A Dog Lover's Laundry List

 |  Aug 18th 2010  |   11 Contributions


featured_serious
Ah, doing laundry. I spent years dreading and procrastinating this important animal-house chore before I was able to finally look at it as something not groan-inducing, but simply satisfying. And, like almost every other epiphany in my life, I owe this one to my dogs.

So, after yesterday's discussion of bedding, it's high time to discuss easy, efficient laundering, because sharing bedding with beloved dogs does create a lot of laundry. For starters, it necessitates changing the sheets often - and nothing causes laundry pileup like a heavy rotation of used sheets and pillowcases.

Years ago, I noticed that my laundry had a distinctly nose-wrinkling odor to it. I didn't want to blame the dogs, but the reality was that certain odors related to them are inescapable, and only get worse after a few days of marinating in a hamper or laundry bag, waiting to be addressed. Vomit, for instance.

Nothing - not even Numbers 1 or 2 - can foul up the laundry quite like canine upchuck (unless it's cat hairballs). Of all the other, less or more nasty things they could be doing in your bed, dogs somehow vomit there as often as they possibly can. How many times have you been awakened by a dog standing over you and heaving?

Then there are the stealth attacks. If at first you don't happen to notice that a dog has barfed on your bedding at some point during the day (perhaps s/he cleaned up the solid evidence, or another dog did the honors), you sure will soon. And if you don't get the odor of Spot's spot out, it will set and stay, permeating all your other laundry, including your clothing.

Regrettably, I used to throw away a lot of perfectly fine clothing and bedding due to that maddeningly awful smell, which never seemed to come out no matter how often I washed, or with what detergent, or at what temperature. Aargh! Now, I can spare the environment and my conscience all that needless waste because I know how to remove the sickening scent of vomit. The trick is using an odor extractor.

Notice I said extractor - you'll find many pet odor "removers" out there on the market, including ones that make "miraculous" claims, but only one can be the best (as Bruce Jenner used to say on those Wheaties commercials). And the best one is called Get Serious, because it doesn't just mask foul odors with fragrance, it actually works its way into the fabric's weave and removes the root cause of the foulness.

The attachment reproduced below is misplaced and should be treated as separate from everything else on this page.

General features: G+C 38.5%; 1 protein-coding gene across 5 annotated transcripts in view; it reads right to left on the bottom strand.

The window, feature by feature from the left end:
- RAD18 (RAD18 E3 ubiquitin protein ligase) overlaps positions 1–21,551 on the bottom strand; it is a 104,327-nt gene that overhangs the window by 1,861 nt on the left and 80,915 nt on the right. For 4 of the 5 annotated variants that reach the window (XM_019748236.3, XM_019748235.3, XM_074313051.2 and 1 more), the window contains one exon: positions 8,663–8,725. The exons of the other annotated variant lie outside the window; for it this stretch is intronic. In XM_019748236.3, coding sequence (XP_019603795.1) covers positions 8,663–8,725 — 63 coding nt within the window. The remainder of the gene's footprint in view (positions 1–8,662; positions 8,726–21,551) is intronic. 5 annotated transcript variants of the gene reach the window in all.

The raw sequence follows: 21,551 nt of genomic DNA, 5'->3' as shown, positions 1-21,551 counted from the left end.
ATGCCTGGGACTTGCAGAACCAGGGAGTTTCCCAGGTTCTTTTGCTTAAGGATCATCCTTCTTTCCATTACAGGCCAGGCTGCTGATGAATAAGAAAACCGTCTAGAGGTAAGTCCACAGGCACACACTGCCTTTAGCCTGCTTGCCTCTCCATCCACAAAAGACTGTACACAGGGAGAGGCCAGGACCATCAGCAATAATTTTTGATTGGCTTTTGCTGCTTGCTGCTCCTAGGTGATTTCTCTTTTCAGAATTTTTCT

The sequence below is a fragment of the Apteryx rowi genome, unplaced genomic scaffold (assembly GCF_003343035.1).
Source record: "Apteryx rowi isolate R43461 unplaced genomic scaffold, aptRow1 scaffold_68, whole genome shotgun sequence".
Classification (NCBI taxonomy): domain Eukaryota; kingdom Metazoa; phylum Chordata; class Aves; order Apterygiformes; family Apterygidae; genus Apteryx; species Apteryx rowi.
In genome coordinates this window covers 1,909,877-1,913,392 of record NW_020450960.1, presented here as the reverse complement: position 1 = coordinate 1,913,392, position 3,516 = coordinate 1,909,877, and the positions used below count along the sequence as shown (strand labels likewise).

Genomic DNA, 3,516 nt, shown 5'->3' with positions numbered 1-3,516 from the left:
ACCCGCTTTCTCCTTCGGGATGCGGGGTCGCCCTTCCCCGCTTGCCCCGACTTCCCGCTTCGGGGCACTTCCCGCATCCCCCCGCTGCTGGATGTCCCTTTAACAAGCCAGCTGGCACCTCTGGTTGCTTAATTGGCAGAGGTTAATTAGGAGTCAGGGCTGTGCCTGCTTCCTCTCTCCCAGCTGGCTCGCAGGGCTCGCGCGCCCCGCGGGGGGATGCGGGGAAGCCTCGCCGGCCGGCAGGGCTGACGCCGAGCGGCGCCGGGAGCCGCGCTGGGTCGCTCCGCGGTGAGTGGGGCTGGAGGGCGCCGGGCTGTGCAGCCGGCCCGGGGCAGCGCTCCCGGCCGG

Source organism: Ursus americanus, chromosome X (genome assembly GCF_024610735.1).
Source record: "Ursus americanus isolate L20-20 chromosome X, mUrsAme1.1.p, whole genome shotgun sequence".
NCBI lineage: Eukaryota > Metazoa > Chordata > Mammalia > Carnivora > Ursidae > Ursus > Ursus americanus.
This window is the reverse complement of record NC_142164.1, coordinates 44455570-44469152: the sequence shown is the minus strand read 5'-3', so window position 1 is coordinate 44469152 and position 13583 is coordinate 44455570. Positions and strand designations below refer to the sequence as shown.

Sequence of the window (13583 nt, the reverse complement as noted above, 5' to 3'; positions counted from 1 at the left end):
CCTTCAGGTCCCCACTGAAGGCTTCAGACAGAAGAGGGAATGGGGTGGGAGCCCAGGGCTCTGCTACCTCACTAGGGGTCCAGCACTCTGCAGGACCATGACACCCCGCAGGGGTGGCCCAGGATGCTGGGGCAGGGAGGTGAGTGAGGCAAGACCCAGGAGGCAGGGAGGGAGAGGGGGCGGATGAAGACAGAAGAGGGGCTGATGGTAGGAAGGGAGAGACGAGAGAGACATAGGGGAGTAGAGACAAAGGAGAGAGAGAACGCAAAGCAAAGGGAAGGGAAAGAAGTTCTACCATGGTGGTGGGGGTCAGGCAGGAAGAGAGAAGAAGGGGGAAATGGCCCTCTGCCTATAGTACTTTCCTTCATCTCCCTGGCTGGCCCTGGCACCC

If you can locate the point on the sheet (or pillowcase, or bedspread) at which the upchuck occurred - even a sheet you're sorely tempted to trash - pre-treat it with Get Serious, which even works to extract Jurassic vomit particles. But even if you can't find the original stain, simply add one cup of Get Serious to the washing machine's detergent compartment, then add your detergent. You'll be surprised at how clean the laundry smells when you pull it out of the machine - you've successfully banished that awful, lingering odor for good. To try this product is to believe it - it will quickly move to the top of your laundry list of prized homekeeping tools.

To get a thorough clean, it doesn't matter if you use a fragranced detergent or a plain, free-and-clear one; whatever you choose, you can use slightly less of it than you would normally, because Get Serious is in the mix. Incidentally, I prefer to use green laundry detergents because my dogs often like to lick at bedding, and I wouldn't want them ingesting even trace amounts of heavy chemical residue. My favorite detergent brands are Ecos, Sun & Earth, and Vaska.

And by the way, dogs aren't the only ones that leave behind odorous emissions in bed. Don't we humans also sometimes leave, ahem, wet spots, especially when we are enjoying the company of an exciting partner? Get Serious works really well to remove all traces of the human stain, too. It's that rare "pet product" that really enhances quality of life - even, I daresay, for petless people (whoever they are).

With the tremendous heat and humidity that's enveloping many parts of the country this summer, it helps to keep extra Get Serious on hand to use on clothing armpits - especially the clothes that get used for aerobic dog-walking. Besides dog vomit, human sweat is the other substance that only gets markedly worse after a week of waiting for wash day. But I've managed to extend the life of many b.o.-befouled T-shirts by pre-treating them with Get Serious before they go into the washing machine.

Now, I always add one cup of the stuff to the detergent compartment even if I'm washing my designer jeans and other, non-dog-walking threads. Do you have laundry tips that work? Please share them!

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